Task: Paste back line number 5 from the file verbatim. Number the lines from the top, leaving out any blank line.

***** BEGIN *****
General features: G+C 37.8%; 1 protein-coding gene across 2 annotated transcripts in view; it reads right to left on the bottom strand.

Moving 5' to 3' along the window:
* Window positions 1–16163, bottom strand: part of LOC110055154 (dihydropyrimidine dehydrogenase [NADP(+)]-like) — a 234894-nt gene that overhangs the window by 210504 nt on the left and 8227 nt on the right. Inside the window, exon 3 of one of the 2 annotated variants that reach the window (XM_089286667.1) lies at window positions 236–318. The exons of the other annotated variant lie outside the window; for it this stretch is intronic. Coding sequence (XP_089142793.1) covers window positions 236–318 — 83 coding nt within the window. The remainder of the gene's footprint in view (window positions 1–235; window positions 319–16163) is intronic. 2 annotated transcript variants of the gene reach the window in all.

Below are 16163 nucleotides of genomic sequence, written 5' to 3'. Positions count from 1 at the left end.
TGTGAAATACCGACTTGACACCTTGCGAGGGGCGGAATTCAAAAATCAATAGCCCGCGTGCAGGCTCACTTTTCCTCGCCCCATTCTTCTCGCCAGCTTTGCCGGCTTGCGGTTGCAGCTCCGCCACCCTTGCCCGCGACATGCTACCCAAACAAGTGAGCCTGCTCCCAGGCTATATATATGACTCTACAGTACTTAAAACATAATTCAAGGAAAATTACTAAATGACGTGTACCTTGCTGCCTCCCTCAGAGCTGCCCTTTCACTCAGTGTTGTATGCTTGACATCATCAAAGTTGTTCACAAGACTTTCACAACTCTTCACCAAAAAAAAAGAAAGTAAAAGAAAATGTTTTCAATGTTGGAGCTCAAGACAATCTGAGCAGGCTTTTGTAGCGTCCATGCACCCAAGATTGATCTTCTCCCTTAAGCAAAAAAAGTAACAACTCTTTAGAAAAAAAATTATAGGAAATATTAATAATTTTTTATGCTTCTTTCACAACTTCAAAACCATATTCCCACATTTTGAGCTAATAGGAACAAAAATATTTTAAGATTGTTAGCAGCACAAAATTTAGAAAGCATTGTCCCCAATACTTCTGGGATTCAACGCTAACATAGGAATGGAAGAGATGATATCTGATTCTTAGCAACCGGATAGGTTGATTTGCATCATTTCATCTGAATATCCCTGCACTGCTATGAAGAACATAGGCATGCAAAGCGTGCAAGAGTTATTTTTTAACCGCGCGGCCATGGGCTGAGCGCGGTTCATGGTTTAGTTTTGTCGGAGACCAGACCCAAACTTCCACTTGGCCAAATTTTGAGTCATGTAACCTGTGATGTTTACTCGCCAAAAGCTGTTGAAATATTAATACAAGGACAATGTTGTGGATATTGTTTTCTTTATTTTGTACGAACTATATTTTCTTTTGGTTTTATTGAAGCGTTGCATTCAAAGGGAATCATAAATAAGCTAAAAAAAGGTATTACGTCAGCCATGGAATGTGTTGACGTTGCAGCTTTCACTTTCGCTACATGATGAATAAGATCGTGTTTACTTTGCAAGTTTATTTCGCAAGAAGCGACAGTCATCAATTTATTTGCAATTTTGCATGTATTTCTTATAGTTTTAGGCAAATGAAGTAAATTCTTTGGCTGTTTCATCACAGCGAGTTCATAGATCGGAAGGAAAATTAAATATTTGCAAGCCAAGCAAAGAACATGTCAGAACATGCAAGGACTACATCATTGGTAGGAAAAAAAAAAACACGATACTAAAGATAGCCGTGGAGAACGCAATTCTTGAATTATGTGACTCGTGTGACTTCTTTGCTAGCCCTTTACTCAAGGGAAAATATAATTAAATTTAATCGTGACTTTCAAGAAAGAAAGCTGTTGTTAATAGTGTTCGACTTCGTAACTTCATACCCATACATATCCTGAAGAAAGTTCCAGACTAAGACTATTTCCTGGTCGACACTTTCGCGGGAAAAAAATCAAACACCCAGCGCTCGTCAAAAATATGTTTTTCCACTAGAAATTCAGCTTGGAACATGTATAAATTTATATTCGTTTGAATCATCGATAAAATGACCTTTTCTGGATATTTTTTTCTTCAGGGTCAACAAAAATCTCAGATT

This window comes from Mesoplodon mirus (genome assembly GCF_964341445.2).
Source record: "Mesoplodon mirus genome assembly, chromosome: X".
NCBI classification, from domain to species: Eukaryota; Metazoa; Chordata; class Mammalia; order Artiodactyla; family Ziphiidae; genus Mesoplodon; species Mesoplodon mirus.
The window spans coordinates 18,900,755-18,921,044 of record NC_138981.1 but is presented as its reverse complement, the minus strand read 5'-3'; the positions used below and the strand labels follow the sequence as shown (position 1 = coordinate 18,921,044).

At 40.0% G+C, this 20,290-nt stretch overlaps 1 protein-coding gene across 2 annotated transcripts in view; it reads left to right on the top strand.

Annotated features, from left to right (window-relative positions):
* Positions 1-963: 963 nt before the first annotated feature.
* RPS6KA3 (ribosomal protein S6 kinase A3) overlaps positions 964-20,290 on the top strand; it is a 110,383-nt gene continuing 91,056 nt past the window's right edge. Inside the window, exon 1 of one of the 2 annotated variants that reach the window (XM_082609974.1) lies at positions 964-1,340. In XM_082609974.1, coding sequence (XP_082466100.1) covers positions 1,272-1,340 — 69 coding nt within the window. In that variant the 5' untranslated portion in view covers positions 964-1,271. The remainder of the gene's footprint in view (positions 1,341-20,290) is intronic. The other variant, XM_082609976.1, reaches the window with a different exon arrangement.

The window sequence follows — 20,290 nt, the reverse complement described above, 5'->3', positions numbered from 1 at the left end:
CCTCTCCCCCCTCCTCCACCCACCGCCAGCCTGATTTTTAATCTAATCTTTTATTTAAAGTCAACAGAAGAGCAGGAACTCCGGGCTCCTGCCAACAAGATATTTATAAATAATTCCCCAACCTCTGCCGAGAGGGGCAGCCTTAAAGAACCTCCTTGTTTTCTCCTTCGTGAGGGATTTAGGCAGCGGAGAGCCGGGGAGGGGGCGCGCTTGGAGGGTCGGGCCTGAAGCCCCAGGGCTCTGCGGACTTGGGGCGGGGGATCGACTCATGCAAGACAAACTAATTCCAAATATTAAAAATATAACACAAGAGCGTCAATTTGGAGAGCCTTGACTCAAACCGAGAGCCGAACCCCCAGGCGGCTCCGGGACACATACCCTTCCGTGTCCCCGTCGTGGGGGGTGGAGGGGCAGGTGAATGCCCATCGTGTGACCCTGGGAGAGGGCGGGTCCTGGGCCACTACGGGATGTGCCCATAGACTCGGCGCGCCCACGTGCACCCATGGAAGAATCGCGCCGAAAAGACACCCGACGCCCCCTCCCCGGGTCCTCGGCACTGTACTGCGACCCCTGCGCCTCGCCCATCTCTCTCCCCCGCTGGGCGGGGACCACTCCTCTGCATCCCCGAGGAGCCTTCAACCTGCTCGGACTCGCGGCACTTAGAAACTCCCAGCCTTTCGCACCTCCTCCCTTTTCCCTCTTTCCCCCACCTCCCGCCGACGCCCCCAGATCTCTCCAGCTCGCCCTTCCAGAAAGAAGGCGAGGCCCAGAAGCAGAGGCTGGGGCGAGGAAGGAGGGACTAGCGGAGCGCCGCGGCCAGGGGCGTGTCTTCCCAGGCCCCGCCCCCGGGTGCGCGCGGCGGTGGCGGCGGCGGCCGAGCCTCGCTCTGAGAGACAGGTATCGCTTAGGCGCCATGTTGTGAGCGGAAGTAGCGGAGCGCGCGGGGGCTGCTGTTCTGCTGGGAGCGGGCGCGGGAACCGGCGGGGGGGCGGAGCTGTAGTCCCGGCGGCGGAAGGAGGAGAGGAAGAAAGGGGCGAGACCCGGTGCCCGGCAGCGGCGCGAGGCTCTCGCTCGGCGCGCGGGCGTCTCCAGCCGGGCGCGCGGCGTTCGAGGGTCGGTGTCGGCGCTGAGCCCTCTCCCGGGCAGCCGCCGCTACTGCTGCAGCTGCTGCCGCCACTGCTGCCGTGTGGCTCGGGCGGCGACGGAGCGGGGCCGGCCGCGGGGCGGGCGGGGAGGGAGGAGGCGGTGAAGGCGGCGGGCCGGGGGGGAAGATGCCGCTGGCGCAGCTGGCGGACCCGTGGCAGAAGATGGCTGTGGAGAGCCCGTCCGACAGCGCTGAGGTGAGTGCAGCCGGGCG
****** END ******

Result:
TGTGAAATACCGACTTGACACCTTGCGAGGGGCGGAATTCAAAAATCAATAGCCCGCGTGCAGGCTCACTTTTCCTCGCCCCATTCTTCTCGCCAGCTTTGCCGGCTTGCGGTTGCAGCTCCGCCACCCTTGCCCGCGACATGCTACCCAAACAAGTGAGCCTGCTCCCAGGCTATATATATGACTCTACAGTACTTAAAACATAATTCAAGGAAAATTACTAAATGACGTGTACCTTGCTGCCTCCCTCAGAGCTGCCCTTTCACTCAGTGTTGTATGCTTGACATCATCAAAGTTGTTCACAAGACTTTCACAACTCTTCACCAAAAAAAAAGAAAGTAAAAGAAAATGTTTTCAATGTTGGAGCTCAAGACAATCTGAGCAGGCTTTTGTAGCGTCCATGCACCCAAGATTGATCTTCTCCCTTAAGCAAAAAAAGTAACAACTCTTTAGAAAAAAAATTATAGGAAATATTAATAATTTTTTATGCTTCTTTCACAACTTCAAAACCATATTCCCACATTTTGAGCTAATAGGAACAAAAATATTTTAAGATTGTTAGCAGCACAAAATTTAGAAAGCATTGTCCCCAATACTTCTGGGATTCAACGCTAACATAGGAATGGAAGAGATGATATCTGATTCTTAGCAACCGGATAGGTTGATTTGCATCATTTCATCTGAATATCCCTGCACTGCTATGAAGAACATAGGCATGCAAAGCGTGCAAGAGTTATTTTTTAACCGCGCGGCCATGGGCTGAGCGCGGTTCATGGTTTAGTTTTGTCGGAGACCAGACCCAAACTTCCACTTGGCCAAATTTTGAGTCATGTAACCTGTGATGTTTACTCGCCAAAAGCTGTTGAAATATTAATACAAGGACAATGTTGTGGATATTGTTTTCTTTATTTTGTACGAACTATATTTTCTTTTGGTTTTATTGAAGCGTTGCATTCAAAGGGAATCATAAATAAGCTAAAAAAAGGTATTACGTCAGCCATGGAATGTGTTGACGTTGCAGCTTTCACTTTCGCTACATGATGAATAAGATCGTGTTTACTTTGCAAGTTTATTTCGCAAGAAGCGACAGTCATCAATTTATTTGCAATTTTGCATGTATTTCTTATAGTTTTAGGCAAATGAAGTAAATTCTTTGGCTGTTTCATCACAGCGAGTTCATAGATCGGAAGGAAAATTAAATATTTGCAAGCCAAGCAAAGAACATGTCAGAACATGCAAGGACTACATCATTGGTAGGAAAAAAAAAAACACGATACTAAAGATAGCCGTGGAGAACGCAATTCTTGAATTATGTGACTCGTGTGACTTCTTTGCTAGCCCTTTACTCAAGGGAAAATATAATTAAATTTAATCGTGACTTTCAAGAAAGAAAGCTGTTGTTAATAGTGTTCGACTTCGTAACTTCATACCCATACATATCCTGAAGAAAGTTCCAGACTAAGACTATTTCCTGGTCGACACTTTCGCGGGAAAAAAATCAAACACCCAGCGCTCGTCAAAAATATGTTTTTCCACTAGAAATTCAGCTTGGAACATGTATAAATTTATATTCGTTTGAATCATCGATAAAATGACCTTTTCTGGATATTTTTTTCTTCAGGGTCAACAAAAATCTCAGATT